IBM's strategy department initiates projects within the long-term strategic framework, constantly working on ways to improve supply chain performance.

"Quarterly, we assemble the strategy team — representatives from fulfillment, manufacturing, manufacturing engineering, business transformation and logistics. We recommend changes we should make and guide those changes as they are adopted and integrated," reports Hume.

Throughout this process, guiding principles are to emphasize focus, flexibility, quality and cost competitiveness. IBM is concentrating on completing the rollout of core strategic information technology (IT) platforms and extending supply chain principles — already well established in manufacturing — to IBM's services business.

Using common platforms and processes is a sure way to improve flexibility in the supply chain.

"Within IBM's laptop business, for example, if we can use common parts across product families, we lower our stocking levels while improving service capability," notes Hume. The same commonality approach adds flexibility in procurement agreements. "If the box we're building uses specialized IBM parts, suppliers have less flexibility than if parts are common to the industry."

Taking a macro look at its business and supply chain yielded even more flexibility for Big Blue. "Look at the value you bring to the field," urges Hume. "Then look at what is non-core and outsource it. Three years ago, IBM recognized part of the PC business was being commoditized. Other businesses within our industry could do certain steps better than we did. SSI is best at desktop assembly so we outsourced to them. We garner more flexibility and improved results."

Taking a similar tack, Dow Corning identifies where it has commodity business, where it's involved in new venture type business, and where it has truly high-profit business. "Our commodity businesses don't need flexibility — we just produce as much as we can as cheaply as we can," explains Schock. "In the high-profit businesses, we need flexibility to deal with fickle markets."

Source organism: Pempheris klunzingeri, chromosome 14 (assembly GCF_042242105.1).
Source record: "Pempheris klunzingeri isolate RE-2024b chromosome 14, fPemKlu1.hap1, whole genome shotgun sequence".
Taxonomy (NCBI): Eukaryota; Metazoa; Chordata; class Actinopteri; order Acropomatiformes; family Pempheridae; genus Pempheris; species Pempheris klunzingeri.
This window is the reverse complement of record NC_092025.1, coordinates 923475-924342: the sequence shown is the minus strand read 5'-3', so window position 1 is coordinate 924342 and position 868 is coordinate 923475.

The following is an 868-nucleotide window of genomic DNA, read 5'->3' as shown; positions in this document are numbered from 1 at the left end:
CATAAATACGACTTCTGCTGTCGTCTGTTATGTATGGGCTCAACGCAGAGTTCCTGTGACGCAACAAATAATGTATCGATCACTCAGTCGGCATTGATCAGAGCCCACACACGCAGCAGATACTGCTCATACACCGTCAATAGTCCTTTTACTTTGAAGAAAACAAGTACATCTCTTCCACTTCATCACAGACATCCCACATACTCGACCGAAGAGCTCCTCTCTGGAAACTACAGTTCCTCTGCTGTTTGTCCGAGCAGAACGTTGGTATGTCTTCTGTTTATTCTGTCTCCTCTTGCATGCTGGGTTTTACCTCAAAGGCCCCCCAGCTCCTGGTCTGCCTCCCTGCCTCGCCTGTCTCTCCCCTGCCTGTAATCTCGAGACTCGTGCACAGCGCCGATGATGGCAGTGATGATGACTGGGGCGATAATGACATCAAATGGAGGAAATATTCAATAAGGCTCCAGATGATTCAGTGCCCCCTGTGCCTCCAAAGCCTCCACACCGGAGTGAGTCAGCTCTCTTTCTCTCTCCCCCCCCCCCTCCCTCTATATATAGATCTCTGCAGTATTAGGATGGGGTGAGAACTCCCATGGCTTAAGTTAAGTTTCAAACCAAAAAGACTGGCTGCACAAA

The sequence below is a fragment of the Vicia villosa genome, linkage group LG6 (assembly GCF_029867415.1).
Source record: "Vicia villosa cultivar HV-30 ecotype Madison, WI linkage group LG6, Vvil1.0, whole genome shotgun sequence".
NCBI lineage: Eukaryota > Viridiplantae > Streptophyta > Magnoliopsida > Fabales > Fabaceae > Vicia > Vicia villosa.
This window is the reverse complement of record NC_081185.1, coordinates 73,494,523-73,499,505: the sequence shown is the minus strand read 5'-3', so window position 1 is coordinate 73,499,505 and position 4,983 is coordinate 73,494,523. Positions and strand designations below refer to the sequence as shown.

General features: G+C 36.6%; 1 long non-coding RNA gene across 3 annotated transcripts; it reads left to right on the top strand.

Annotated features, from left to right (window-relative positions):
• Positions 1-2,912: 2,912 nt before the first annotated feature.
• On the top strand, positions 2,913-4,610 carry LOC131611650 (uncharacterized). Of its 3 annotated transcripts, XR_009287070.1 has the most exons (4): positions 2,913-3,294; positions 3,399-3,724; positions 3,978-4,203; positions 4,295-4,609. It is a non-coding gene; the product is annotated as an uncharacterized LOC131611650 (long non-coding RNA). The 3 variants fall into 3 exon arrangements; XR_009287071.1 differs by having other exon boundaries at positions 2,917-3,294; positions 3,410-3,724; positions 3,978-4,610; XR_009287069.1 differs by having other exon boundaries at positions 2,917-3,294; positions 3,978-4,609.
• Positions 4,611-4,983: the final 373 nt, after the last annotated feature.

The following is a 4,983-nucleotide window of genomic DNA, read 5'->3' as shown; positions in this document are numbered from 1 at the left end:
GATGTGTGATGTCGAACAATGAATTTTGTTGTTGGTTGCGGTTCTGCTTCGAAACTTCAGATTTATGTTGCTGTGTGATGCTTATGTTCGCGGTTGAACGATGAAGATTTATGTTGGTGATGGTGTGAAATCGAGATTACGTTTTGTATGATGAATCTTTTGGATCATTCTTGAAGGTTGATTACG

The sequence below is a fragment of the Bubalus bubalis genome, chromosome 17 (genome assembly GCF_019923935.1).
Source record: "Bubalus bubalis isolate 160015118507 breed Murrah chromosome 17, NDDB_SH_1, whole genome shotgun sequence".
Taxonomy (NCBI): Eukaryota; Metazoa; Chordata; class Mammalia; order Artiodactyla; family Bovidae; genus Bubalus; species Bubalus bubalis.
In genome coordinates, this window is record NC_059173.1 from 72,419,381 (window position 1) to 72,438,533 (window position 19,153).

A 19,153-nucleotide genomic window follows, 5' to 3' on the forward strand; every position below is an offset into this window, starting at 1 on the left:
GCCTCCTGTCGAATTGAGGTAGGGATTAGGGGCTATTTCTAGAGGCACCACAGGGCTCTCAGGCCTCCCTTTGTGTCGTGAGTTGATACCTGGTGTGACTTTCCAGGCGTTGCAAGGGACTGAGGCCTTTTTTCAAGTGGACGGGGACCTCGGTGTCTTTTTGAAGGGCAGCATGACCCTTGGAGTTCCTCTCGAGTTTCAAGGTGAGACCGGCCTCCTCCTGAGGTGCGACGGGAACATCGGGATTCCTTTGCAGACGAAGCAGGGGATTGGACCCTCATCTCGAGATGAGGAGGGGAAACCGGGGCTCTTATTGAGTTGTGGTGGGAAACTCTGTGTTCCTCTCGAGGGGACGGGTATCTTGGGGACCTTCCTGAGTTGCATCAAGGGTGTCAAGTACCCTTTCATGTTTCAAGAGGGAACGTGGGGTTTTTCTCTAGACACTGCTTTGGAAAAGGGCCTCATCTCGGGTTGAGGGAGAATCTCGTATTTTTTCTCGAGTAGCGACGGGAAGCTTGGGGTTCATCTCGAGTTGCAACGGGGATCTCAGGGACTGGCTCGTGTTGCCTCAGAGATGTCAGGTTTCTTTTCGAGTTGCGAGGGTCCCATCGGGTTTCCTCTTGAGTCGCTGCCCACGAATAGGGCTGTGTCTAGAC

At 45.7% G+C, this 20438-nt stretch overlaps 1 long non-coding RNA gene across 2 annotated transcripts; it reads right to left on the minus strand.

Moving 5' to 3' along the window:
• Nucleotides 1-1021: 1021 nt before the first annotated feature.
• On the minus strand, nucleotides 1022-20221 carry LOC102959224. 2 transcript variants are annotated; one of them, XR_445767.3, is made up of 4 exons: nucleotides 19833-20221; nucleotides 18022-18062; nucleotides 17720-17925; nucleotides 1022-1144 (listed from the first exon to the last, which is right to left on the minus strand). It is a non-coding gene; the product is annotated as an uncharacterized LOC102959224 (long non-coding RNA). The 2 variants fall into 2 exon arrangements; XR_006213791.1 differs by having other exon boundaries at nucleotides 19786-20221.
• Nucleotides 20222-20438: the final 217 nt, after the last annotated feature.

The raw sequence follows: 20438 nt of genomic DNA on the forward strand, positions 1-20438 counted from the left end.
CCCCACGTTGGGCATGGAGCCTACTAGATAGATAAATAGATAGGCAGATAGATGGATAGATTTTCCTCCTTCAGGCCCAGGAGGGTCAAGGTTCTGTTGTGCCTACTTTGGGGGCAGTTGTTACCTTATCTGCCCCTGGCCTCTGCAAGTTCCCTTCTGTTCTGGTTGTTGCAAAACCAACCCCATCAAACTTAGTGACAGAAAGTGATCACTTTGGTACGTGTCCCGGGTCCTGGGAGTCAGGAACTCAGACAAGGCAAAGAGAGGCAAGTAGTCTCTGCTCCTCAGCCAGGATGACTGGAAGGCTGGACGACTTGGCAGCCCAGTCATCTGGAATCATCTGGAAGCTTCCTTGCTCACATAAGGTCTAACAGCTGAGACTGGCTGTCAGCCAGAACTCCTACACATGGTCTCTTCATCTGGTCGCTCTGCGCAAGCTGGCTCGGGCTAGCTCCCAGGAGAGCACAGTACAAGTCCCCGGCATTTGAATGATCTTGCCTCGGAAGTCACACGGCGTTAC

While it serves a somewhat more stable market, NCR constantly reviews its supply chain to make sure it remains flexible, not just in what transportation mode is used but also with respect to the supplier lineup. "If our primary supplier doesn't have sufficient capacity to meet our needs, we can use a second or third supplier," claims Mascaritolo.

On the other hand, the more suppliers and the more products a company offers, the more complex the supply chain. Offsetting the complexity, the more products you offer, the more opportunities to drive sales, explains an executive with a large consumer products company.

"From forecasting to production, with more products, you have more chances to be wrong," he quips. "If there is no opportunity to reduce the number of products, we focus on different ways to simplify the supply chain. Instead of producing to support forecasts, can we make to order or work with customers to commit to a purchase quantity? We work with customers to look for joint supply chain improvement opportunities. For example, wholesalers have many distribution centers (DCs) around the country. If we ship to a limited number of their DCs to serve as hubs, can they redistribute to their other DCs? If total cost is lower, we look at how to share the benefit."

Dow Corning and IBM were recently named to Logistics Today's ranking of the 10 Best Supply Chains. Click here to view that article

Resources

Dow Corning Corp.
www.dowcorning.com

Genco
www.genco.com

IBM Corp.
www.ibm.com

National Semiconductor Corp.
www.national.com

NCR Corp.
www.ncr.com

Rail America Inc.
www.railamerica.com